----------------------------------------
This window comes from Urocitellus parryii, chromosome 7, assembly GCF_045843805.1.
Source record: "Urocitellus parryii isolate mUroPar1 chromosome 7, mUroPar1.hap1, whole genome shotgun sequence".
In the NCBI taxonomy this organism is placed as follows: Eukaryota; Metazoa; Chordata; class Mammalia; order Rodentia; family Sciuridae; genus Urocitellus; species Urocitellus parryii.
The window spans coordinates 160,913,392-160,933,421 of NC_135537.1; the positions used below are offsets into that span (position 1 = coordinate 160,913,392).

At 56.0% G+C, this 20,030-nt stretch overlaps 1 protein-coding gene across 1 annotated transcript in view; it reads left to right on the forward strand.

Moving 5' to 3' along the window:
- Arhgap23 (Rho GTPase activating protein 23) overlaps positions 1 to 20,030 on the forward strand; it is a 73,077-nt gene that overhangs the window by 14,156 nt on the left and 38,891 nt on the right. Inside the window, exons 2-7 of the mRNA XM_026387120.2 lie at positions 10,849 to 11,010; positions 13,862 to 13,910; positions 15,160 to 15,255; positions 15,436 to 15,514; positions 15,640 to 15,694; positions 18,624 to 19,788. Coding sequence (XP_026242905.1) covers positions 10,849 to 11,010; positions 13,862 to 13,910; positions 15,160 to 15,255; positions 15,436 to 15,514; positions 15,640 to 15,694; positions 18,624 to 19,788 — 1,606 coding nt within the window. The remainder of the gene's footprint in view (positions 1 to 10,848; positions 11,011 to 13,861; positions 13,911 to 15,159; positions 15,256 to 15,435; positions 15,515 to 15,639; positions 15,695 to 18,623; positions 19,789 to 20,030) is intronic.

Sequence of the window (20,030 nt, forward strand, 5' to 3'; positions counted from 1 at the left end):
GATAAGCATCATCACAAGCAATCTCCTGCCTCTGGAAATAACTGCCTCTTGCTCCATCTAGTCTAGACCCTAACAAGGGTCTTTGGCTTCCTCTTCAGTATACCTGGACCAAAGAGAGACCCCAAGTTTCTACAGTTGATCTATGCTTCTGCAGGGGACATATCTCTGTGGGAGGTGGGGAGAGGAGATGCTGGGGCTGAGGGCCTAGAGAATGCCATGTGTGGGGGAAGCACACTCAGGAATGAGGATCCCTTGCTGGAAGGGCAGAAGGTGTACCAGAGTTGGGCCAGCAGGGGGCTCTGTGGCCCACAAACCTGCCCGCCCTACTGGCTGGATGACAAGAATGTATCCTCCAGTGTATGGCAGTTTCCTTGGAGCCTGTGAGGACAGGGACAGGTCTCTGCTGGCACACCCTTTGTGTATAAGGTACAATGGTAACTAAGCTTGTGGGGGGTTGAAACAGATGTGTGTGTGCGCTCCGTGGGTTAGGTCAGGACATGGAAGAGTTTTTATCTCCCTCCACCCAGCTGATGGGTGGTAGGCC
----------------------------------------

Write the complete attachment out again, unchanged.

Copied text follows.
This window comes from Urocitellus parryii, chromosome 7, assembly GCF_045843805.1.
Source record: "Urocitellus parryii isolate mUroPar1 chromosome 7, mUroPar1.hap1, whole genome shotgun sequence".
In the NCBI taxonomy this organism is placed as follows: Eukaryota; Metazoa; Chordata; class Mammalia; order Rodentia; family Sciuridae; genus Urocitellus; species Urocitellus parryii.
The window spans coordinates 160,913,392-160,933,421 of NC_135537.1; the positions used below are offsets into that span (position 1 = coordinate 160,913,392).

At 56.0% G+C, this 20,030-nt stretch overlaps 1 protein-coding gene across 1 annotated transcript in view; it reads left to right on the forward strand.

Moving 5' to 3' along the window:
- Arhgap23 (Rho GTPase activating protein 23) overlaps positions 1 to 20,030 on the forward strand; it is a 73,077-nt gene that overhangs the window by 14,156 nt on the left and 38,891 nt on the right. Inside the window, exons 2-7 of the mRNA XM_026387120.2 lie at positions 10,849 to 11,010; positions 13,862 to 13,910; positions 15,160 to 15,255; positions 15,436 to 15,514; positions 15,640 to 15,694; positions 18,624 to 19,788. Coding sequence (XP_026242905.1) covers positions 10,849 to 11,010; positions 13,862 to 13,910; positions 15,160 to 15,255; positions 15,436 to 15,514; positions 15,640 to 15,694; positions 18,624 to 19,788 — 1,606 coding nt within the window. The remainder of the gene's footprint in view (positions 1 to 10,848; positions 11,011 to 13,861; positions 13,911 to 15,159; positions 15,256 to 15,435; positions 15,515 to 15,639; positions 15,695 to 18,623; positions 19,789 to 20,030) is intronic.

Sequence of the window (20,030 nt, forward strand, 5' to 3'; positions counted from 1 at the left end):
GATAAGCATCATCACAAGCAATCTCCTGCCTCTGGAAATAACTGCCTCTTGCTCCATCTAGTCTAGACCCTAACAAGGGTCTTTGGCTTCCTCTTCAGTATACCTGGACCAAAGAGAGACCCCAAGTTTCTACAGTTGATCTATGCTTCTGCAGGGGACATATCTCTGTGGGAGGTGGGGAGAGGAGATGCTGGGGCTGAGGGCCTAGAGAATGCCATGTGTGGGGGAAGCACACTCAGGAATGAGGATCCCTTGCTGGAAGGGCAGAAGGTGTACCAGAGTTGGGCCAGCAGGGGGCTCTGTGGCCCACAAACCTGCCCGCCCTACTGGCTGGATGACAAGAATGTATCCTCCAGTGTATGGCAGTTTCCTTGGAGCCTGTGAGGACAGGGACAGGTCTCTGCTGGCACACCCTTTGTGTATAAGGTACAATGGTAACTAAGCTTGTGGGGGGTTGAAACAGATGTGTGTGTGCGCTCCGTGGGTTAGGTCAGGACATGGAAGAGTTTTTATCTCCCTCCACCCAGCTGATGGGTGGTAGGCC